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School of Medicine
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Physiology seems to reinvent itself on a regular basis.
GUGGINO: True. You can look at it in terms of major transitions. Many years ago, the department focused primarily on animal physiology but made a successful transition to much more molecular approaches. The transition was so successful that researchers would discover a gene, clone it, and then come to our department for help understanding the function of the protein encoded by the gene. Examples of this included our work with Peter Agre on water channels, with Craig Montell on TRP channels, with Sol Snyder on sodium and potassium channels. We helped identify the function of individual genes that impact organ physiology.
And how is that changing?
GUGGINO: In the 1990s, we acquired a lot of knowledge of individual genes. In my field of study, we know that many genes and many signal transduction pathways work together to regulate fluid balance, for example. Now the challenge is to move physiology to a new era where we integrate some of those discoveries. Understanding ensembles of functional pathways is going to become more important, and physiology is destined to play a big role in understanding how multiple pathways work together to affect organ function.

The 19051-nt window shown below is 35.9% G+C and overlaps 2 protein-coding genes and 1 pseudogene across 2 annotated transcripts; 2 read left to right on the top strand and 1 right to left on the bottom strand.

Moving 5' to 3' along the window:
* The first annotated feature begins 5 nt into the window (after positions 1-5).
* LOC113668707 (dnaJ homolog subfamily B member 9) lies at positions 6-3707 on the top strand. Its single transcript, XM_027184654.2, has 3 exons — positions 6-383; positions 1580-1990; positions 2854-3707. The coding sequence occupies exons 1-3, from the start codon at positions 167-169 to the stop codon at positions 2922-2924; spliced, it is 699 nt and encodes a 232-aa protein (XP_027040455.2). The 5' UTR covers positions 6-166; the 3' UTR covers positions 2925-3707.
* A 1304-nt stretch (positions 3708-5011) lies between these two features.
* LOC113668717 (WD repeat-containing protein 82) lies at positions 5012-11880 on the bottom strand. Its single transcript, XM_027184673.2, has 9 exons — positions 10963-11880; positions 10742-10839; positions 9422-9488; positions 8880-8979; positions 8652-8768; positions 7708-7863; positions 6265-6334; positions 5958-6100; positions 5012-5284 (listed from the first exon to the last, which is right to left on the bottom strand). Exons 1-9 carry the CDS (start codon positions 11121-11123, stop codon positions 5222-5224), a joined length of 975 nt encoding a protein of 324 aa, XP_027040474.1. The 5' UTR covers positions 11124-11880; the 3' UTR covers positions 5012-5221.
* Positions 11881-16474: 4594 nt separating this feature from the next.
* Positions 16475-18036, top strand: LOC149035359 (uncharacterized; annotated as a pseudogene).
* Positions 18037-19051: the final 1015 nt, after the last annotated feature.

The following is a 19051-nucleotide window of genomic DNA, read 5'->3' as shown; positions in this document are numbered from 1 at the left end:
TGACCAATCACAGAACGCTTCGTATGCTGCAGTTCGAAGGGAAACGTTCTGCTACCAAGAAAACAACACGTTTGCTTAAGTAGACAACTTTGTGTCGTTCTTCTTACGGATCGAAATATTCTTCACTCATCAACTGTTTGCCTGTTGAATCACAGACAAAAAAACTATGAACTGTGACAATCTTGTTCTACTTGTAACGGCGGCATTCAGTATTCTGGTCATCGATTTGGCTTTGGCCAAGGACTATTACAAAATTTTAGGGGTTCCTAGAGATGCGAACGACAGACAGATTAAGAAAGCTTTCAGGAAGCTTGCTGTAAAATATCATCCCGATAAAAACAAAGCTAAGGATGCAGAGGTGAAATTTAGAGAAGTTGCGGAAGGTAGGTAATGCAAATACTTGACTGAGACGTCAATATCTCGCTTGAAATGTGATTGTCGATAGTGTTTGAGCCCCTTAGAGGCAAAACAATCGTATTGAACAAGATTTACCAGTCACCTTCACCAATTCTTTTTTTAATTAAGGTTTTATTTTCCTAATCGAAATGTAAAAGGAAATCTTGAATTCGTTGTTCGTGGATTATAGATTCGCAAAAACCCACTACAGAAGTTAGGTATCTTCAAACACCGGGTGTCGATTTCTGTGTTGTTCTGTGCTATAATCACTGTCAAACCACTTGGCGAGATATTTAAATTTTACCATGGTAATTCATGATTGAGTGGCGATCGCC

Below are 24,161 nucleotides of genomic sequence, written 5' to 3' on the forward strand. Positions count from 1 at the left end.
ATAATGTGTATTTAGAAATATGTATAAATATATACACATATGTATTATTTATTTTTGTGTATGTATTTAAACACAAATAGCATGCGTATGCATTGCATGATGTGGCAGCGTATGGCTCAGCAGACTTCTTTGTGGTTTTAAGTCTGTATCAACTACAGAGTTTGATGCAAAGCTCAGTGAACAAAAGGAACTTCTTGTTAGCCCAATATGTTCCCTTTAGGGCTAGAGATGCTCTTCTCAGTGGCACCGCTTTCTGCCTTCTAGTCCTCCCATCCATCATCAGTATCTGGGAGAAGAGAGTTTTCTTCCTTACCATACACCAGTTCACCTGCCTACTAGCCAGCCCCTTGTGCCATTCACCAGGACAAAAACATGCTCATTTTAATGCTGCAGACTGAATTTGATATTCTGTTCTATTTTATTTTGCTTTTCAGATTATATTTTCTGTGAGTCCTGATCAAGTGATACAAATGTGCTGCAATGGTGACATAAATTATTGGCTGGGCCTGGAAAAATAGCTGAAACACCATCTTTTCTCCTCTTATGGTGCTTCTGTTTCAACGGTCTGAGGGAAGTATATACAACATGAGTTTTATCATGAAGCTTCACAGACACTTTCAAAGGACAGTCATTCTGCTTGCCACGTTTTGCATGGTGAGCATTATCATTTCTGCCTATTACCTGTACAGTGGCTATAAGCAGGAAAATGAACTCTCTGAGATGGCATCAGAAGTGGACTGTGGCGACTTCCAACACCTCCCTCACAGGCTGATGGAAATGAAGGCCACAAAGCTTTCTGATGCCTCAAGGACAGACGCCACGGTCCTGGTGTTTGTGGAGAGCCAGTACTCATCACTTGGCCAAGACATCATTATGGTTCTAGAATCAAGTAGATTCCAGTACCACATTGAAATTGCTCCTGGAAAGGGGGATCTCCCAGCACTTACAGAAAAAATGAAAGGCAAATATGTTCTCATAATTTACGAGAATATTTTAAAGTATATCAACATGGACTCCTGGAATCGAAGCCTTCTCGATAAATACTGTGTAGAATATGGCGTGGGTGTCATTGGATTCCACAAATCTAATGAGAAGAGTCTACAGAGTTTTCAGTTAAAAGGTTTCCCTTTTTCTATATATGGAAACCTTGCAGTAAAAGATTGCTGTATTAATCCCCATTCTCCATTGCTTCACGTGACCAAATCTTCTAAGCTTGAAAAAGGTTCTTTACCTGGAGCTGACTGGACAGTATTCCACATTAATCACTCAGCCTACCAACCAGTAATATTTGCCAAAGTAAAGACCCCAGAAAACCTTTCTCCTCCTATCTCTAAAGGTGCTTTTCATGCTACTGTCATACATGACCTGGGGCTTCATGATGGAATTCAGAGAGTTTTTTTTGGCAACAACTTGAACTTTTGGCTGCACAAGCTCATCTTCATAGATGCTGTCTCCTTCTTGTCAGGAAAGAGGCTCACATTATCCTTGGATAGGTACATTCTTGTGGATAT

How will you need to evolve to meet these challenges?
GUGGINO: When researchers went from studying whole tissues and organs to tissue culture to molecular biology, each time they acquired new sets of tools and a new perspective. Now we need to develop both tools and new coursework for an integrative physiology—and we’ll have to train a whole generation of students in these methods. There’s a lot of talk about doing this, but in practice we are still at the dawn of this era.